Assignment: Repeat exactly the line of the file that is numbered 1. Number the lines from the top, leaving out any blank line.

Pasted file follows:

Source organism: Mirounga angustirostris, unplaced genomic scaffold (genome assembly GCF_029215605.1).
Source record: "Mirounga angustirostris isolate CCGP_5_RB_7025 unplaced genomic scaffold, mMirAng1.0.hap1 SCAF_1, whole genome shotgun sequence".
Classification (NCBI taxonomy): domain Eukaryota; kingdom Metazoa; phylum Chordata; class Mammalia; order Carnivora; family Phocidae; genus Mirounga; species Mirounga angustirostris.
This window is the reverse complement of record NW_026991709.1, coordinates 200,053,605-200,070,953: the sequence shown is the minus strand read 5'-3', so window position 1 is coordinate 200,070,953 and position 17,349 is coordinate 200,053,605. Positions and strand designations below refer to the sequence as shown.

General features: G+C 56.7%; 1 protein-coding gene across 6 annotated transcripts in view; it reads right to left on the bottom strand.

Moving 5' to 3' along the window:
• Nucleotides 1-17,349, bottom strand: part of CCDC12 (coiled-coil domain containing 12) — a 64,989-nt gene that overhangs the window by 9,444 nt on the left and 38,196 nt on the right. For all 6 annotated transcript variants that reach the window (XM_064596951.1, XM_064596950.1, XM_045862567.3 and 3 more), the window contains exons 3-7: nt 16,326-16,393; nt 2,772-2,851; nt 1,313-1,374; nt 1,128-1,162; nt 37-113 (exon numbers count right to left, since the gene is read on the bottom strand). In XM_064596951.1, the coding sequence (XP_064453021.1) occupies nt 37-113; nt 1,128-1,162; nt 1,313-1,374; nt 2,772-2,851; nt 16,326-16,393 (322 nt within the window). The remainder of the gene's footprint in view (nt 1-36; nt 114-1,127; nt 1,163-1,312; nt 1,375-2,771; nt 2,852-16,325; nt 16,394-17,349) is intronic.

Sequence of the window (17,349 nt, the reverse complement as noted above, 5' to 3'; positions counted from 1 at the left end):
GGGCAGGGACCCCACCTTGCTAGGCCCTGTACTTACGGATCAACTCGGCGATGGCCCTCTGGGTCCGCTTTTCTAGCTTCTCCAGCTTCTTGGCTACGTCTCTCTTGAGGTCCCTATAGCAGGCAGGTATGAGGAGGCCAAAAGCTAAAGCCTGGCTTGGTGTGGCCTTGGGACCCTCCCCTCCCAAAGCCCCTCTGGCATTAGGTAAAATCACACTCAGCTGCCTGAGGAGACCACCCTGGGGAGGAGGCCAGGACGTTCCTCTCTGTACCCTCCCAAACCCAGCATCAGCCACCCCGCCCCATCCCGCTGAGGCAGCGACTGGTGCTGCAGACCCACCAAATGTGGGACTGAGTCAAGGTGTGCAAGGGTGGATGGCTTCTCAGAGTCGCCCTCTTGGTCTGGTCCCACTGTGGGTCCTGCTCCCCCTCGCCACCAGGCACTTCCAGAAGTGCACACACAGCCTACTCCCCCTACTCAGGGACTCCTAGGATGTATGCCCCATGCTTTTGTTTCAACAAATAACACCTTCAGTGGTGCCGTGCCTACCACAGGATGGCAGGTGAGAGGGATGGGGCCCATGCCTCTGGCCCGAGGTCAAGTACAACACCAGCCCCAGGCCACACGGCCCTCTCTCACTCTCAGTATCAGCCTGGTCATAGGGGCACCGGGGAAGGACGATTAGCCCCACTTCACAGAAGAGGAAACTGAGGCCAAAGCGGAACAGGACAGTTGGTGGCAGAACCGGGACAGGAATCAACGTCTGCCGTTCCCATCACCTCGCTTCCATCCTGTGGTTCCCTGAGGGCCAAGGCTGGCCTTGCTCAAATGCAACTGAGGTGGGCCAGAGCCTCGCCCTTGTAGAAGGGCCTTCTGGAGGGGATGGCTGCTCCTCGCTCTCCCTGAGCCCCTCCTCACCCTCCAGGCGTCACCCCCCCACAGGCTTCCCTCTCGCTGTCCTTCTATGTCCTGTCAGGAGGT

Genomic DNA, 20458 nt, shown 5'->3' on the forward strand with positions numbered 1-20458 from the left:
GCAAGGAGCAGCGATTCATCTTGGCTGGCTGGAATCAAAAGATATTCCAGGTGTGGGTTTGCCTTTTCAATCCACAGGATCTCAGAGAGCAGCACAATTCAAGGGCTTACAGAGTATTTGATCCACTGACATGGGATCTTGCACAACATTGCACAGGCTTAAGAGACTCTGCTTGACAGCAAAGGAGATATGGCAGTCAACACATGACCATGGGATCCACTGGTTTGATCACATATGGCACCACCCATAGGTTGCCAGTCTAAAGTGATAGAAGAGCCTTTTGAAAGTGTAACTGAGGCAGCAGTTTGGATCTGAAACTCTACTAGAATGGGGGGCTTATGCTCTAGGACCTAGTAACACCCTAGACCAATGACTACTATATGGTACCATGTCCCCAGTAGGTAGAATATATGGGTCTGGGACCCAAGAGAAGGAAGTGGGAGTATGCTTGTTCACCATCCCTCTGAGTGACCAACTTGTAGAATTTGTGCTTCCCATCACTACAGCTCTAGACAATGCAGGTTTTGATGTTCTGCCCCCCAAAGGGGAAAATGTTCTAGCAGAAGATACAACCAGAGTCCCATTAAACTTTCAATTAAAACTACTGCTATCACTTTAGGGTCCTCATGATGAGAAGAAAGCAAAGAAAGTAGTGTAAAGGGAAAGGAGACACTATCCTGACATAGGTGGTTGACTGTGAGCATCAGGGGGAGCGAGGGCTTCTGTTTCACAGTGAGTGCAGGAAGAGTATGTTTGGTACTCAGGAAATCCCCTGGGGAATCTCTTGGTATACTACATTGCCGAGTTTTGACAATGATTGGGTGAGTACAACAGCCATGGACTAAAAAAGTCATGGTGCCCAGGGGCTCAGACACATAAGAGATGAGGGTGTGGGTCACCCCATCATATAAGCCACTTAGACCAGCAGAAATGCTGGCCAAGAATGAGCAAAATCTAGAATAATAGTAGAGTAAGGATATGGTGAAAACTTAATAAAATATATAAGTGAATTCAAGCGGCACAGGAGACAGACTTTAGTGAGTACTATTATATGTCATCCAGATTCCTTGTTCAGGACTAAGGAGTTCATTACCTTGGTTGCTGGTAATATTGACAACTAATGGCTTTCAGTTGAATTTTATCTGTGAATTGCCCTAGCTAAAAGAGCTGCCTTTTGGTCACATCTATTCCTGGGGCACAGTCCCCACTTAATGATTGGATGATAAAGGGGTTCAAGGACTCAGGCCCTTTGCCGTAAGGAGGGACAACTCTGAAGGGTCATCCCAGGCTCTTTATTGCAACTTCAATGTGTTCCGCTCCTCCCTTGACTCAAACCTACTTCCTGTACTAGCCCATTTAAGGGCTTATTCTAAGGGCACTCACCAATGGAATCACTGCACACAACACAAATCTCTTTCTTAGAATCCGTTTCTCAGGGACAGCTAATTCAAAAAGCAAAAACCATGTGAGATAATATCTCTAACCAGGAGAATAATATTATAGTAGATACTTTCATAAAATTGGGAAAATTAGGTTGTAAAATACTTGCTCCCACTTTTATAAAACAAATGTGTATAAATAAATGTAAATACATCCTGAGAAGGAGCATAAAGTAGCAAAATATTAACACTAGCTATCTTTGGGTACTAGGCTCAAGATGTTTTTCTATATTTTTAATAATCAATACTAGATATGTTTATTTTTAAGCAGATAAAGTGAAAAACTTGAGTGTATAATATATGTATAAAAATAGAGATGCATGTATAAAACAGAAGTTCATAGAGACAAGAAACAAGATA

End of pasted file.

Source organism: Mirounga angustirostris, unplaced genomic scaffold (genome assembly GCF_029215605.1).